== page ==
Initialization of a qubit in a pure state is a prerequisite for quantum computer operation. Qubits are commonly initialized by cooling to their ground states through passive thermalization or by using active reset protocols.

We present a technique to measure the transfer function of a control line using a qubit as a vector network analyzer. Our method requires coupling the line under test to the the longitudinal component of the Hamiltonian of the qubit and the ability to induce Rabi oscillations through simultaneous driving of the transversal component. We used this technique to characterize the 'flux' control of a superconducting Transmon qubit in the range of 8 to 400\,MHz. Our method can be used for the qubit 'flux' line calibration to increase the fidelity of entangling gates for the quantum processor. The qubit can be also used as a microscopic probe of the electro-magnetic fields on a chip. 

Hamann A.R. et al, 2018
Phys. Rev. Lett., 121, pp. 123601

Our experiment comprises the first experimental implemenation of a so called "optical rectifier" or a non-reciprocal device based on quantum nonlinearity of two-level atoms. Our device is also the simplest possible device which can behave non-reciprocally and shows the connection between non-reciprocty and entangelement.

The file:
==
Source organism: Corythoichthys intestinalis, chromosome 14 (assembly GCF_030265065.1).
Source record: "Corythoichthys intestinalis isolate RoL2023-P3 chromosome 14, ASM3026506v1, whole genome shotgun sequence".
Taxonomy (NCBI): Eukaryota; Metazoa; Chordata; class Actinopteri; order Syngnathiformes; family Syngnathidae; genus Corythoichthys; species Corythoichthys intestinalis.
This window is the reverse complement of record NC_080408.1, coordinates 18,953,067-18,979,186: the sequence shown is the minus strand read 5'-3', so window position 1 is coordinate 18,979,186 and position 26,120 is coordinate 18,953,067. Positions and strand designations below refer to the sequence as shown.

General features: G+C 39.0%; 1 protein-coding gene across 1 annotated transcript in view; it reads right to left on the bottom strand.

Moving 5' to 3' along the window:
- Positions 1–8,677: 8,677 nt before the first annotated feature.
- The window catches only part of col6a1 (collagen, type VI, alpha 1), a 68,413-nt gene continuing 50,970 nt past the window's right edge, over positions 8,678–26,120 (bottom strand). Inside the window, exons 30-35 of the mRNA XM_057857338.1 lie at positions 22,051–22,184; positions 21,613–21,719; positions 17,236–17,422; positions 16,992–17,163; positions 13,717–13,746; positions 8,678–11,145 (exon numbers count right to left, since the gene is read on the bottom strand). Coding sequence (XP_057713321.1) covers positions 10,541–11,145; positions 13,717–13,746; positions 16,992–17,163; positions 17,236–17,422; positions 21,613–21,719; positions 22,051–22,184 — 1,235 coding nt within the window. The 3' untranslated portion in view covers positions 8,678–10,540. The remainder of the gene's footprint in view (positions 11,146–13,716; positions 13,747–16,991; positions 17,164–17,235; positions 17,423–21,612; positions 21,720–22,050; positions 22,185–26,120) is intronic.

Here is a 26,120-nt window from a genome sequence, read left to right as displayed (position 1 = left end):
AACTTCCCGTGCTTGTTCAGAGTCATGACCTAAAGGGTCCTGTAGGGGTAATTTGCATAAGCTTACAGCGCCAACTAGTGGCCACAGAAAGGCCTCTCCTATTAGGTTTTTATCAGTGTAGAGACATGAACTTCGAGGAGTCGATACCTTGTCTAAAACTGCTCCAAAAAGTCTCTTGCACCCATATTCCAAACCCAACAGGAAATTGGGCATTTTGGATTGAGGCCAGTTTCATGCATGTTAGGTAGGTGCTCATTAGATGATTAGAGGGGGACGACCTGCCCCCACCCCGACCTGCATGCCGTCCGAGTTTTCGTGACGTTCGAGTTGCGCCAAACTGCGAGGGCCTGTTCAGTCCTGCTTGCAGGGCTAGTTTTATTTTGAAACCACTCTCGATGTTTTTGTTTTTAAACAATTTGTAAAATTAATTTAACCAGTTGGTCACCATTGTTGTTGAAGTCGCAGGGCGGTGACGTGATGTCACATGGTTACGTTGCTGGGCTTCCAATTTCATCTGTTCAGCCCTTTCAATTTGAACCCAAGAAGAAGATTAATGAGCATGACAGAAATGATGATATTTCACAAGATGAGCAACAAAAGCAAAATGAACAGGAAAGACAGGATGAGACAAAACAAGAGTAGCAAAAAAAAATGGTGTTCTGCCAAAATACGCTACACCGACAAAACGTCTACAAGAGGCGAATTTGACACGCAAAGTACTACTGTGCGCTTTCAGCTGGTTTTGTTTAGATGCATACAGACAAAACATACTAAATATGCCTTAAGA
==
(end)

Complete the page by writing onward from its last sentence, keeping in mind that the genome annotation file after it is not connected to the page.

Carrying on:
Hamann A.R. et al
,
2018
Phys. Rev. Lett.
,
121
, pp.
123601

Our experiment comprises the first experimental implemenation of a so called "optical rectifier" or a non-reciprocal device based on quantum nonlinearity of two-level atoms. Our device is also the simplest possible device which can behave non-reciprocally and shows the connection between non-reciprocty and entangelement.

Müller C. et al, 2017
Phys. Rev. A, 96, pp. 53817